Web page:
• In the SFUSD, unlike other school districts across the state, we included over 300 math teachers who were involved in the writing, piloting, and revision of core curriculum in mathematics, based on the CCSS. Our approach has truly empowered our internal experts—our teachers—and has been validated by experts in the field of mathematics and mathematics instruction.

The inclusion of these new topics is vital to students being able to apply the mathematics in the 21st century. We live in a world in which the ability to evaluate and analyze data is paramount. Students in these two courses are learning to apply algebraic concepts and skills to real world contexts and situations, as is called for in our Vision 2025.

3. Regarding University admissions: What are you finding in terms of admissions? Could our sequence harm kids?

There is no one in the classroom, leadership, or on the Board of Education that wants to harm kids. It’s not what we do. SFUSD’s new course sequence allows all students who wish to take AP Math the opportunity to progress and take AP courses. By taking the more rigorous CCSS Algebra in 9th grade, Geometry in 10th grade, and Algebra 2/Precalculus in 11th grade, students can take AP Calculus (AB or BC) in their senior year.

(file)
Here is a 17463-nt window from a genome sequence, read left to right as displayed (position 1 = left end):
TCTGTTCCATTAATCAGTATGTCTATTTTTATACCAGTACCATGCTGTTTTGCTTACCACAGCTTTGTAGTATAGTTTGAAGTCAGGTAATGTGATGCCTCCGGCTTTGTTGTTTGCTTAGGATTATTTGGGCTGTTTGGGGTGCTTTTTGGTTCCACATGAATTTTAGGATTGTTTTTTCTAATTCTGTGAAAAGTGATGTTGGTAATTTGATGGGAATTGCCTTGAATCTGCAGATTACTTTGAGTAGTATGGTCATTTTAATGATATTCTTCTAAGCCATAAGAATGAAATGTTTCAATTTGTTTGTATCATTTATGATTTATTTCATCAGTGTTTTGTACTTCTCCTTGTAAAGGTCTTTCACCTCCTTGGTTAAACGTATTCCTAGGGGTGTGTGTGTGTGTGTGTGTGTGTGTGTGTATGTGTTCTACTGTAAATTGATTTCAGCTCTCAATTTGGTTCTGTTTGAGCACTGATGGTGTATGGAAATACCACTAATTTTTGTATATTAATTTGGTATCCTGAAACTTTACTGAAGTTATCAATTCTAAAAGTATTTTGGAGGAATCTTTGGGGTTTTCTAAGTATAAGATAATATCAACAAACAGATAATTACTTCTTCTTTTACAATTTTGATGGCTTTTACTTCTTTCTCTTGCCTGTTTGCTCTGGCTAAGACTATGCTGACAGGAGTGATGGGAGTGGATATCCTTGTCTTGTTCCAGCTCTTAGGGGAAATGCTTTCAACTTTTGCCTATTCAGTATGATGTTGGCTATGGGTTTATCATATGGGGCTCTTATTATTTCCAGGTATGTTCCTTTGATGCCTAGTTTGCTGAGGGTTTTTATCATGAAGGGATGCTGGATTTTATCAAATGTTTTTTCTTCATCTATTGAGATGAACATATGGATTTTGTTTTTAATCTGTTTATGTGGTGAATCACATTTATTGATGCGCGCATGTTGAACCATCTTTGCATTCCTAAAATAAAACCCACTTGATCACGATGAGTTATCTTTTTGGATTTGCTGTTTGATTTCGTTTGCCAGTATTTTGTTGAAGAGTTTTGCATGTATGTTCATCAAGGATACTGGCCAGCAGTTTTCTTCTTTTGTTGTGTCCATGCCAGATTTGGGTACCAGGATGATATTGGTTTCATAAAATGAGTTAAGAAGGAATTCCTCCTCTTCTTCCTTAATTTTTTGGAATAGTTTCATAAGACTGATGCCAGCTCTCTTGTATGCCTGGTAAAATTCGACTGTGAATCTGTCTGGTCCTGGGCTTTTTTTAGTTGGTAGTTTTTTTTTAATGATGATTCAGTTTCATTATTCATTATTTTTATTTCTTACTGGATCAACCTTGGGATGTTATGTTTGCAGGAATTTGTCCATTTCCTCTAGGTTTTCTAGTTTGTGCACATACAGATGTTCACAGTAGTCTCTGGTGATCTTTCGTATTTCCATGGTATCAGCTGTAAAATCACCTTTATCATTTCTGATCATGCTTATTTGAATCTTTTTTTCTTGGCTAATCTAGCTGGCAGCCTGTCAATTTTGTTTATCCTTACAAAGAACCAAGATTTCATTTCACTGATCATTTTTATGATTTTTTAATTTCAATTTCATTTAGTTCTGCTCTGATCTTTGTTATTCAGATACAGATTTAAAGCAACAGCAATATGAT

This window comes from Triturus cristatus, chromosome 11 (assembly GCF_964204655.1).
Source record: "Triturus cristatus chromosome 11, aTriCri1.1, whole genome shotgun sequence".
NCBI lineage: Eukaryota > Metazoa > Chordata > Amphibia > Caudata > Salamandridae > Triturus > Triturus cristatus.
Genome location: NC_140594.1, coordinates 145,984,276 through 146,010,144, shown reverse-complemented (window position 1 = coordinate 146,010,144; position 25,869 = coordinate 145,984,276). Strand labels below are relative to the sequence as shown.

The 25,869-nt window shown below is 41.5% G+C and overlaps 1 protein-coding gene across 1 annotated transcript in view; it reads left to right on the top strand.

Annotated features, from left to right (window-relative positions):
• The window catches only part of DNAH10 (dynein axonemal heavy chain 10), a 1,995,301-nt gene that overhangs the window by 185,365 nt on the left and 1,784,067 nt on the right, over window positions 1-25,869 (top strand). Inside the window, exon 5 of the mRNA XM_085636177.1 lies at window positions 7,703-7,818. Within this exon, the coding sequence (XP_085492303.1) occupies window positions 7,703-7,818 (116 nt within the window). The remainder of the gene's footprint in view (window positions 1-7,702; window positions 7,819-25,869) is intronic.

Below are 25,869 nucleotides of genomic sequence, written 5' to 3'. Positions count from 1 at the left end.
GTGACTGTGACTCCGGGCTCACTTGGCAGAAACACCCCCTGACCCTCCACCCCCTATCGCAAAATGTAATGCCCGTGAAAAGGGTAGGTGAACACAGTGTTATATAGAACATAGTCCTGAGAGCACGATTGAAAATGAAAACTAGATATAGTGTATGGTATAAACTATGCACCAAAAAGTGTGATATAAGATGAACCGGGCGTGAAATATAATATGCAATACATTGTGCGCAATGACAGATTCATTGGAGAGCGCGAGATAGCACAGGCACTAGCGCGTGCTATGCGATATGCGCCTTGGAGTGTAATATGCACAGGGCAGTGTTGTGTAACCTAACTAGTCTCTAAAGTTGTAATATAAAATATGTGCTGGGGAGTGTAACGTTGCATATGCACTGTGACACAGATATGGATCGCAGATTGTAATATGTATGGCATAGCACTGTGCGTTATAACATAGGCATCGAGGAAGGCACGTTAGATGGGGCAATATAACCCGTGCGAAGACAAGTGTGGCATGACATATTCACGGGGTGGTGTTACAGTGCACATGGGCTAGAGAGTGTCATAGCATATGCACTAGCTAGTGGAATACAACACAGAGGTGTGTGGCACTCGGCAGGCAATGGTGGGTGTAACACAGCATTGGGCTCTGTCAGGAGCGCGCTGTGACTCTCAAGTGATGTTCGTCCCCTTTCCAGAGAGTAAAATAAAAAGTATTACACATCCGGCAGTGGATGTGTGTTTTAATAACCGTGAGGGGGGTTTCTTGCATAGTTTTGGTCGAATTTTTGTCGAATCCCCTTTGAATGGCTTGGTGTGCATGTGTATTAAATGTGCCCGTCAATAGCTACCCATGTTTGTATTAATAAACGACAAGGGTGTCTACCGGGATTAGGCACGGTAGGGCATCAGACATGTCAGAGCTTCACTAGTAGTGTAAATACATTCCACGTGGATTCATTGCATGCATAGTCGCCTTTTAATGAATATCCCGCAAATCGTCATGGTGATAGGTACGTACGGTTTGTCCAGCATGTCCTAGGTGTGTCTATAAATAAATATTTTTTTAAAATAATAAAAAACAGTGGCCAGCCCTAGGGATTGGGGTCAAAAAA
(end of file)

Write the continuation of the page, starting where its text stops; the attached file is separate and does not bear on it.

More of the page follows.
If a student wishes to progress faster and take AP Calculus in 11th grade, they may “double-up” by taking Geometry simultaneously with an Algebra course during their 9th or 10th grade years. This practice has been allowed in the past at SFUSD high schools, this policy does not alter that practice.

As a case in point, consider this:

At one of our most high performing high school:

  • In 2012/13, 281 students took AP Calculus (either AB or BC) and only 2 were juniors. The other 279 were seniors.
  • In 2013/14, 369 students took AP Calculus. 9 were juniors and 360 were seniors. The 11 students who took Calculus before their senior year would easily be accommodated within the current policy.